Senior Care: Starting the Conversation

Senior Care: Starting the Conversation

It’s never easy to start a conversation with our loved ones about how we plan to handle end-of-life issues. As difficult as such a subject may be, it’s better to have a discussion early. Too many families wait until it’s too late to have these conversations, and everyone starts scrambling, arguing or ignoring what their loved one wants because the situation has become urgent.

Keep senior care conversations productive and positive. Write down the things you want to discuss and leave emotion off the table. Talk about how you and your family would want to deal with the situation if your parents, grandparents or other loved ones were sick or in pain.

Once the conversation has been started, you’ll be more comfortable addressing things in the future. You don’t have to keep bringing up senior care, but do discuss senior care options if your loved one’s condition changes.

Here are a few tips for starting the conversation about senior care.

Start early

It’s best to include your parent in the conversation so that they can share their wishes. Begin talking about long-term care needs early on so that these preferences are made known to everyone in the family.

Choose a time and place

It’s common for families to throw out these conversations at family get-togethers because everyone is in the same place. This is not always the best way to handle these sensitive conversations, however. Instead, pick a time and place where there won’t be distractions, and everyone can come prepared.

Include key people

Only include those who have a say in what will happen to your loved one. This may include their children, spouse or other close relatives. Not everyone with an opinion needs to be there.

Create a relaxed environment

You are concerned about your parent’s well-being, so there is no need for them to feel threatened. Tell them you want to know what their preferences are so that they can be carried out if possible.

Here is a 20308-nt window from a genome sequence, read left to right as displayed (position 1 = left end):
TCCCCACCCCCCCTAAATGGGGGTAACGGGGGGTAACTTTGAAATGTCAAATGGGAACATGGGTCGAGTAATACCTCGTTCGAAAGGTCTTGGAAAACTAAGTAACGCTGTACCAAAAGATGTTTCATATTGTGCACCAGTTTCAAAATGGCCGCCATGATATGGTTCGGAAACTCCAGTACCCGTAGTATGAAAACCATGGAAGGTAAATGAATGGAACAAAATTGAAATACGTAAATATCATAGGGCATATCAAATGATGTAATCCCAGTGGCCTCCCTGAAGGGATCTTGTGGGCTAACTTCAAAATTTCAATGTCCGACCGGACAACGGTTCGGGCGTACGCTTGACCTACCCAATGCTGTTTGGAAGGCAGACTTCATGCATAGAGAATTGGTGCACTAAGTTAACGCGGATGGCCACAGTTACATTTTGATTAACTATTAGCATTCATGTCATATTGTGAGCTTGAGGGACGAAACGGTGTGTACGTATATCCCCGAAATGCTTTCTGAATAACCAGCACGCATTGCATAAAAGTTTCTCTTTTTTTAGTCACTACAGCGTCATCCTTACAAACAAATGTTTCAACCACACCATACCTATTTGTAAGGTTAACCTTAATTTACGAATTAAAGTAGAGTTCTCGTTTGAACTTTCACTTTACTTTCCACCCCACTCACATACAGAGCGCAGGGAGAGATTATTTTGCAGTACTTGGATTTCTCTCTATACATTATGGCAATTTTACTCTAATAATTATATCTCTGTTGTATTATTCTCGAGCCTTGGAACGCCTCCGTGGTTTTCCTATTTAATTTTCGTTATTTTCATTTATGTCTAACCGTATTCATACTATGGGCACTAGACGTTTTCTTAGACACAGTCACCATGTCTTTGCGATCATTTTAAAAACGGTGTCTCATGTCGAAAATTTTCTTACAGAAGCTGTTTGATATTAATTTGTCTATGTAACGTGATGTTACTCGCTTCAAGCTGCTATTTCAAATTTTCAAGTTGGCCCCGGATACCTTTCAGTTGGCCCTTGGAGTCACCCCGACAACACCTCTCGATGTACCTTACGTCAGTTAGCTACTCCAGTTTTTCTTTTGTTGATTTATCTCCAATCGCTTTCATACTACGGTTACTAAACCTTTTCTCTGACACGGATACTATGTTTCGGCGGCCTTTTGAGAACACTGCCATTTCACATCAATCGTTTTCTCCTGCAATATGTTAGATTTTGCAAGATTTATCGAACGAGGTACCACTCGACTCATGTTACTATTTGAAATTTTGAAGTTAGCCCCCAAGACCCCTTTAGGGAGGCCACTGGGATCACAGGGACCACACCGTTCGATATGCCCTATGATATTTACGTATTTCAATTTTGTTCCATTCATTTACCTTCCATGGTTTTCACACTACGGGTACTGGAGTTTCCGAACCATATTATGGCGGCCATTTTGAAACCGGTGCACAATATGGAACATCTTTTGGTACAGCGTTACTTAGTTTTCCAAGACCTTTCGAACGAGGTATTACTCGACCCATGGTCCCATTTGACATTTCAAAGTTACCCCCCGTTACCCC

Offer options

Instead of offering advice or forcing your loved one to make certain decisions, offer the various options that are available to them. For instance, when they can’t live alone anymore, they don’t have to be moved to an assisted living facility. In-home help can be a solution.

Involve third parties

 If you feel that your family could use some outside help, bring in a third party, such as a mediator or financial planner. Your parent or siblings may be more open to listening to a third party, who can keep everyone on track.

It's not easy

As you prepare for and have these discussions, remember that many elderly adults want their independence and may resist discussing these issues with their children. Begin early and take baby steps in talking about various end-of-life issues. One approach that many adult children find helpful is to remind their elderly parent how much better it will make the adult child feel if these end-of-life issues are addressed. Many times an elderly parent will do difficult things if they realize it helps their children. 

A version of this article has appeared on Family Private Care's website.

About this Experts Contributor: Tony Plummer has been involved in the senior care industry for 15 years. He is the CEO of Family Private Care, LLC, a premier caregiver registry providing home health care services in Georgia and Alabama.  You can follow this contributor on Twitter.

As of November 17, 2014, this service provider was highly rated on Angie's List. Ratings are subject to change based on consumer feedback, so check Angie's List for the most up-to-date reviews. The views expressed by this author do not necessarily reflect those of Angie's List.

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